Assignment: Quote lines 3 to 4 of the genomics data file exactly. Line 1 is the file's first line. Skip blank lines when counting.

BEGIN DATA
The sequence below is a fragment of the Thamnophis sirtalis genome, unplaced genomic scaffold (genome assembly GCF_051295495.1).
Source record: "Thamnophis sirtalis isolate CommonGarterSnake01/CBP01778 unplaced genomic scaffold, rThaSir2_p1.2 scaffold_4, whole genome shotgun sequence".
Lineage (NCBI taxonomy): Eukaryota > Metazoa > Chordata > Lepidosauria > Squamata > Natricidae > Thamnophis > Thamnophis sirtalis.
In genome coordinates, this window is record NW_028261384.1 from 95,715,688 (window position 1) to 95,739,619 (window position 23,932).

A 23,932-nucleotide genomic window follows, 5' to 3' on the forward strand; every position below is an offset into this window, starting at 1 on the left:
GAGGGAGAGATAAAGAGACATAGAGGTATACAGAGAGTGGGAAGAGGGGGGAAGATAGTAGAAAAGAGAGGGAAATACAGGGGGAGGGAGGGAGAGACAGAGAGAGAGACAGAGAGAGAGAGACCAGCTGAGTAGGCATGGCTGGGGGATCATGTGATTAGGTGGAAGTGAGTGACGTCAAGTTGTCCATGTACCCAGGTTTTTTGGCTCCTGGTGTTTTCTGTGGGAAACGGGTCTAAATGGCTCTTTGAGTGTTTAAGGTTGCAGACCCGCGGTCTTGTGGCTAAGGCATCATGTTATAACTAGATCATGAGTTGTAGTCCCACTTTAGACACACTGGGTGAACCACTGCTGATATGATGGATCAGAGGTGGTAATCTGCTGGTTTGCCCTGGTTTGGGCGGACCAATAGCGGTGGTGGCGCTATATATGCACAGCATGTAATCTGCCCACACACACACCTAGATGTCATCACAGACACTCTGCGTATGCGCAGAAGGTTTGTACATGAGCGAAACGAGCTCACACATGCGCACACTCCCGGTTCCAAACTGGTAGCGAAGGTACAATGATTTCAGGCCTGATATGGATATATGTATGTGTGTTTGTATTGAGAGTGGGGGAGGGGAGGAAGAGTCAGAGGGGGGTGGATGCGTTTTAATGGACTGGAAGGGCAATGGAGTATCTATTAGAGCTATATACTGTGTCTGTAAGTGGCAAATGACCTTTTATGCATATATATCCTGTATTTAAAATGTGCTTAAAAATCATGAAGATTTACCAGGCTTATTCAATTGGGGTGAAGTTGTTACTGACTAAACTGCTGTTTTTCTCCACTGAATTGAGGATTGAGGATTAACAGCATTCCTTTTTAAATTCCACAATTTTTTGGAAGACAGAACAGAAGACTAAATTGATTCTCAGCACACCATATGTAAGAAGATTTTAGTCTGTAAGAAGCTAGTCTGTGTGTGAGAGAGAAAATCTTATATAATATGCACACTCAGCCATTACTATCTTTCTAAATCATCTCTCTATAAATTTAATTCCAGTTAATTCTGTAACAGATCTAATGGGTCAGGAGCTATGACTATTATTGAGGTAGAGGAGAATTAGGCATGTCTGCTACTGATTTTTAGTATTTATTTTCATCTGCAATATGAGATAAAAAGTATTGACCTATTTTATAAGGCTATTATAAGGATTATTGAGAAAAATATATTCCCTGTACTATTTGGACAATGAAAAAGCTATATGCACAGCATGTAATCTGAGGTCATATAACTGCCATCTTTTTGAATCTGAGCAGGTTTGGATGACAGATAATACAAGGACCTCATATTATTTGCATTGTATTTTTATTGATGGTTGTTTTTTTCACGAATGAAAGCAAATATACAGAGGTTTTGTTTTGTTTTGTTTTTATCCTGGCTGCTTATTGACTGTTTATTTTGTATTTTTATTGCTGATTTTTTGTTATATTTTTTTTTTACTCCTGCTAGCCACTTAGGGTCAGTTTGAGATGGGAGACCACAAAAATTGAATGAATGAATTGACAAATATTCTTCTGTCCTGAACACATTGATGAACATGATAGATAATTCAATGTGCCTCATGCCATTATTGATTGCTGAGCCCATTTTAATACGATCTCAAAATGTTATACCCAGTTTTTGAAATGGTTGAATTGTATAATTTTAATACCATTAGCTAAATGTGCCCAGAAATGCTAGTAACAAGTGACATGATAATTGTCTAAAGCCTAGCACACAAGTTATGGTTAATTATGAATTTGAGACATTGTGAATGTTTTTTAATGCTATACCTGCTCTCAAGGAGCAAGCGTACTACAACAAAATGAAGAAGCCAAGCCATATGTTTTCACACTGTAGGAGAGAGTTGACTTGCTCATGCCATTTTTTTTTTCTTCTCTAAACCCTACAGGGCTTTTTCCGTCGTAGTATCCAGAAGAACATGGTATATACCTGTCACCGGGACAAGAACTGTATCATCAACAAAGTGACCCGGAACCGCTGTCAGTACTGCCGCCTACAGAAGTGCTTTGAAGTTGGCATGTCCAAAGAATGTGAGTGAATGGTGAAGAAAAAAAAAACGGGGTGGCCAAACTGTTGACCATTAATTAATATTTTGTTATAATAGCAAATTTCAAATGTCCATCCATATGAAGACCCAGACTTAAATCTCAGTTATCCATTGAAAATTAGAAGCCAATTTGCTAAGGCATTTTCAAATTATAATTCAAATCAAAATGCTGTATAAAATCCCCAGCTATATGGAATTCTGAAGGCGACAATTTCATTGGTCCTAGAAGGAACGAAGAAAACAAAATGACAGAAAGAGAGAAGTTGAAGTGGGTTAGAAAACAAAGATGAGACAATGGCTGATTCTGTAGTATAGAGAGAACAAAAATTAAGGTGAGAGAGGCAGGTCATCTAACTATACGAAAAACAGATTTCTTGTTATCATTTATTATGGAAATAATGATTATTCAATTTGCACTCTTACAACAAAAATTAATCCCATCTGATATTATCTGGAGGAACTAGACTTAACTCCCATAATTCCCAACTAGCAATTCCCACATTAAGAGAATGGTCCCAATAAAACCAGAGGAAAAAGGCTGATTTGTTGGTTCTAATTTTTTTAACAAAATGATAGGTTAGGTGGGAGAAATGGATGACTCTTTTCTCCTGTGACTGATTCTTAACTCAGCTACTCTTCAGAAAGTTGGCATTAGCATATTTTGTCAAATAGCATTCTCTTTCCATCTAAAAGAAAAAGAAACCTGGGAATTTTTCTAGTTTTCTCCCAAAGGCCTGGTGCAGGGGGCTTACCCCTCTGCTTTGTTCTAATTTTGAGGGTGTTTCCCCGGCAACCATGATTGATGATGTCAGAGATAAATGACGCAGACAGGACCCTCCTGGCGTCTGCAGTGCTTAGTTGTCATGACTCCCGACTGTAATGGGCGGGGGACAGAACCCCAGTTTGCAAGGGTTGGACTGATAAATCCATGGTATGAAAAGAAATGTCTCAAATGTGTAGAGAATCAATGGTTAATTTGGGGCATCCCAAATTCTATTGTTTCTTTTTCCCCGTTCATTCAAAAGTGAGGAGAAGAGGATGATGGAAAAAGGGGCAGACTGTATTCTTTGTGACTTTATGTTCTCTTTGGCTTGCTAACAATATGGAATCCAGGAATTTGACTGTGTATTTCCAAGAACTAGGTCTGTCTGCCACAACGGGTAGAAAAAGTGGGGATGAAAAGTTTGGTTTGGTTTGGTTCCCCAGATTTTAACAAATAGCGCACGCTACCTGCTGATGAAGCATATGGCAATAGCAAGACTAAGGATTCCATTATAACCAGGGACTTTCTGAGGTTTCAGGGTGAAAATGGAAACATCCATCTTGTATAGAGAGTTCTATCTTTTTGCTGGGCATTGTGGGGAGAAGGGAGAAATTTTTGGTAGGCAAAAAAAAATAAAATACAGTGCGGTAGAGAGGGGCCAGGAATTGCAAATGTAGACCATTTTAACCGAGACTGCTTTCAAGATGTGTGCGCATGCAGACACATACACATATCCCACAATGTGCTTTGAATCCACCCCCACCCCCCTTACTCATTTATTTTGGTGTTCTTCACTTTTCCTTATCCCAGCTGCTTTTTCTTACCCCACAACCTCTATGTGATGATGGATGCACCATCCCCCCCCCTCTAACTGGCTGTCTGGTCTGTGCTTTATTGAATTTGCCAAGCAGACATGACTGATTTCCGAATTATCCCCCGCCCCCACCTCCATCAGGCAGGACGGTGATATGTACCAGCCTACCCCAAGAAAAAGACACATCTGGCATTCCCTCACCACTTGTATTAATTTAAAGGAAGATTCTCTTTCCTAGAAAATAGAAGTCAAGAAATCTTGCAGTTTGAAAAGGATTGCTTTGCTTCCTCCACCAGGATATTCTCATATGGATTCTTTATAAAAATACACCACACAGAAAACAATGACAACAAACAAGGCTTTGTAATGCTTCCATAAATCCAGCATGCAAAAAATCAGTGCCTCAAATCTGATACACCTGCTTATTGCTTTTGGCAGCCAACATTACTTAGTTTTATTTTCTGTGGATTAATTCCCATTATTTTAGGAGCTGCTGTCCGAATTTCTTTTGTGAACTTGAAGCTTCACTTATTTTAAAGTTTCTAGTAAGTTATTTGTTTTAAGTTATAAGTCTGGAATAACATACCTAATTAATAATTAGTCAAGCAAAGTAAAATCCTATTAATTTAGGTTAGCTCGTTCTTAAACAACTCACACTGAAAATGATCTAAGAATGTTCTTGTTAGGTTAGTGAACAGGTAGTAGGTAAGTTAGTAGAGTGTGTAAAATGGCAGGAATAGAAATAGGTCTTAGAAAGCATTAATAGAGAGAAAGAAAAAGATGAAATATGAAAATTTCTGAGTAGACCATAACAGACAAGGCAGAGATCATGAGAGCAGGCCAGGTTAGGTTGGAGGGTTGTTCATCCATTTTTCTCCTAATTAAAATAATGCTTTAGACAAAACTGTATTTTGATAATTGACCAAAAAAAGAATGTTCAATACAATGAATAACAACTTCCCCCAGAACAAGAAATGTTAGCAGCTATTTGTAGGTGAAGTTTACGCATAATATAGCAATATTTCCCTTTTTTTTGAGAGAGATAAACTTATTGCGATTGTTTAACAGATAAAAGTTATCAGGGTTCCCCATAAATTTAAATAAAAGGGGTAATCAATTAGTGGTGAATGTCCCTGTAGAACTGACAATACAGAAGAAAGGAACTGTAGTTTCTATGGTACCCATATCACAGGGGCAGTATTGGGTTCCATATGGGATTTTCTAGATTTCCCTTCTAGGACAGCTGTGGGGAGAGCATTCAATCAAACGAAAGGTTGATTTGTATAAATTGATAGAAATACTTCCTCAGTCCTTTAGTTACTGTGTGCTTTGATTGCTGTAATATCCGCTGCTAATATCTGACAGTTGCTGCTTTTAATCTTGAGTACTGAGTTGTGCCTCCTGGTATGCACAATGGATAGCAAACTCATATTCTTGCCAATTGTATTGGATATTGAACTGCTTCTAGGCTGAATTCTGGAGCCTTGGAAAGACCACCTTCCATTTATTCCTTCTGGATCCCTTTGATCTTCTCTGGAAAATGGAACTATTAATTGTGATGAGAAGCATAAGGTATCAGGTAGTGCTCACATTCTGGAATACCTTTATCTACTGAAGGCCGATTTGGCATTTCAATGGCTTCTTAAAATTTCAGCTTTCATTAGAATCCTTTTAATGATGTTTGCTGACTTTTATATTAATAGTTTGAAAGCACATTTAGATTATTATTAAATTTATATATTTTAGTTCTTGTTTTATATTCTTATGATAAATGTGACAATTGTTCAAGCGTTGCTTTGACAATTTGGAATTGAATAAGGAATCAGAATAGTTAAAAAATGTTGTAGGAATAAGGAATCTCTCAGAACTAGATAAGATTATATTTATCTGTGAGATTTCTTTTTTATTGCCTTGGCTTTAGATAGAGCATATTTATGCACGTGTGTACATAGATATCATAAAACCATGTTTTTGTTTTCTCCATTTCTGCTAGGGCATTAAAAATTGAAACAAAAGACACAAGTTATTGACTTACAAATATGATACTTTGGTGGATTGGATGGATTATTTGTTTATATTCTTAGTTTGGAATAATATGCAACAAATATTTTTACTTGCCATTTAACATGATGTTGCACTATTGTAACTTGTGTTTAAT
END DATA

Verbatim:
Lineage (NCBI taxonomy): Eukaryota > Metazoa > Chordata > Lepidosauria > Squamata > Natricidae > Thamnophis > Thamnophis sirtalis.
In genome coordinates, this window is record NW_028261384.1 from 95,715,688 (window position 1) to 95,739,619 (window position 23,932).